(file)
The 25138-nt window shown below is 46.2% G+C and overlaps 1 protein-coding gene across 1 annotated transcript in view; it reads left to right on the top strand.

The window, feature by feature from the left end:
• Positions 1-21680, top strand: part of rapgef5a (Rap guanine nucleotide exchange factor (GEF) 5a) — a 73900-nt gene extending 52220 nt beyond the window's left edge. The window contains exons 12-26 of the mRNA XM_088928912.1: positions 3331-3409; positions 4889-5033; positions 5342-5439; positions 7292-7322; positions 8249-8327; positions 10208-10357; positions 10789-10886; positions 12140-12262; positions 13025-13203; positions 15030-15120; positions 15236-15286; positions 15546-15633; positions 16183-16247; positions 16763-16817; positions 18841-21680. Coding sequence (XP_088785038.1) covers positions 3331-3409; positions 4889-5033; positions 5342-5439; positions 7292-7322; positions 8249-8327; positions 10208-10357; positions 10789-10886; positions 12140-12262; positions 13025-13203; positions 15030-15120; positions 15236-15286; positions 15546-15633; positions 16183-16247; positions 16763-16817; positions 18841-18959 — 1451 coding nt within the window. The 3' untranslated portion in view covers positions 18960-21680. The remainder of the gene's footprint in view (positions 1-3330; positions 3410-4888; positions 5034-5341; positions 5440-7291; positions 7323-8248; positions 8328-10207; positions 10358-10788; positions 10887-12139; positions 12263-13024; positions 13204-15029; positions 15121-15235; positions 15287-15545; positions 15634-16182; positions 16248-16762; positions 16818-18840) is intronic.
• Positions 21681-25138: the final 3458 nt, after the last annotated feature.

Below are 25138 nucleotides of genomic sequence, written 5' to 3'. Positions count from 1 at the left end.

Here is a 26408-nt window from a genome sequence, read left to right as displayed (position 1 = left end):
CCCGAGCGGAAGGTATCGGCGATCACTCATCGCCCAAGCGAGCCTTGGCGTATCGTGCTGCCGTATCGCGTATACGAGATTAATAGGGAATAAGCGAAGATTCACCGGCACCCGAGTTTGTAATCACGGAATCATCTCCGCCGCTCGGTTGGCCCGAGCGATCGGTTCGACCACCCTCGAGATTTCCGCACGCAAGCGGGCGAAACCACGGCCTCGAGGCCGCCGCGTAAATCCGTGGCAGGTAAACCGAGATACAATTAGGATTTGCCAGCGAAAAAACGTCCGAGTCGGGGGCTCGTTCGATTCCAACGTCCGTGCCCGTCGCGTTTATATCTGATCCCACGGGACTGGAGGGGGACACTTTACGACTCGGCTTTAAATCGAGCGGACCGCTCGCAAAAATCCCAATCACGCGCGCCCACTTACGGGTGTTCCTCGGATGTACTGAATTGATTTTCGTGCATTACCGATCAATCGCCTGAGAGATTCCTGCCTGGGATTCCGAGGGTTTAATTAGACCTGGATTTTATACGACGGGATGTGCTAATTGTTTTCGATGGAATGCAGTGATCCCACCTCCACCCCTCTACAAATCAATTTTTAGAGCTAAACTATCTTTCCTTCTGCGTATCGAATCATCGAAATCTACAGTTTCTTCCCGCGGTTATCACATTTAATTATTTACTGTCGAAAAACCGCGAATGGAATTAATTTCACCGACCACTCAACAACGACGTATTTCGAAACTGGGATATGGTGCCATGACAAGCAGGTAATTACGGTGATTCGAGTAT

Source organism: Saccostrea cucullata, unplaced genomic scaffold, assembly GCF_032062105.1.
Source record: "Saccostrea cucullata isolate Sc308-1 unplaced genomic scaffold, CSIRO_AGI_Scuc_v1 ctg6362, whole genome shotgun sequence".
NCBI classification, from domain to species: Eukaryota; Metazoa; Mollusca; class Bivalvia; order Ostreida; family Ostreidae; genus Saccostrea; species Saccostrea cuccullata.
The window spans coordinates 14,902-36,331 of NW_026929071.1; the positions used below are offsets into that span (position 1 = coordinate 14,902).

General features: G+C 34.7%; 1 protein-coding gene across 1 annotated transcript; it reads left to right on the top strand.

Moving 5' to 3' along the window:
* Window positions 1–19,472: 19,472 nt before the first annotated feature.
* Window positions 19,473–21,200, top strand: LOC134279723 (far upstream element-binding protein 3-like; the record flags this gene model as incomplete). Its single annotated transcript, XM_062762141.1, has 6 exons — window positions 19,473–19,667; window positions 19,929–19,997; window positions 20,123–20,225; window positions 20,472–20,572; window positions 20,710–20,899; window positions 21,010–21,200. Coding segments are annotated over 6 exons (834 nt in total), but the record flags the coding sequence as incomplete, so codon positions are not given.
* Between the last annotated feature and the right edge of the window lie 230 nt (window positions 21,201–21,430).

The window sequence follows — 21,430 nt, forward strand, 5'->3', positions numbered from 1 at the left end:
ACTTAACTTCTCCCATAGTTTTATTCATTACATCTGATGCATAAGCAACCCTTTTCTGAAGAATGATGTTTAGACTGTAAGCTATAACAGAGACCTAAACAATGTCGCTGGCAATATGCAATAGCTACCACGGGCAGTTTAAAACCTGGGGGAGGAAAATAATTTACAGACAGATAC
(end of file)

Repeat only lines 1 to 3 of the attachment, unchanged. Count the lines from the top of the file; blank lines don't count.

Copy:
The 25138-nt window shown below is 46.2% G+C and overlaps 1 protein-coding gene across 1 annotated transcript in view; it reads left to right on the top strand.

The window, feature by feature from the left end:
• Positions 1-21680, top strand: part of rapgef5a (Rap guanine nucleotide exchange factor (GEF) 5a) — a 73900-nt gene extending 52220 nt beyond the window's left edge. The window contains exons 12-26 of the mRNA XM_088928912.1: positions 3331-3409; positions 4889-5033; positions 5342-5439; positions 7292-7322; positions 8249-8327; positions 10208-10357; positions 10789-10886; positions 12140-12262; positions 13025-13203; positions 15030-15120; positions 15236-15286; positions 15546-15633; positions 16183-16247; positions 16763-16817; positions 18841-21680. Coding sequence (XP_088785038.1) covers positions 3331-3409; positions 4889-5033; positions 5342-5439; positions 7292-7322; positions 8249-8327; positions 10208-10357; positions 10789-10886; positions 12140-12262; positions 13025-13203; positions 15030-15120; positions 15236-15286; positions 15546-15633; positions 16183-16247; positions 16763-16817; positions 18841-18959 — 1451 coding nt within the window. The 3' untranslated portion in view covers positions 18960-21680. The remainder of the gene's footprint in view (positions 1-3330; positions 3410-4888; positions 5034-5341; positions 5440-7291; positions 7323-8248; positions 8328-10207; positions 10358-10788; positions 10887-12139; positions 12263-13024; positions 13204-15029; positions 15121-15235; positions 15287-15545; positions 15634-16182; positions 16248-16762; positions 16818-18840) is intronic.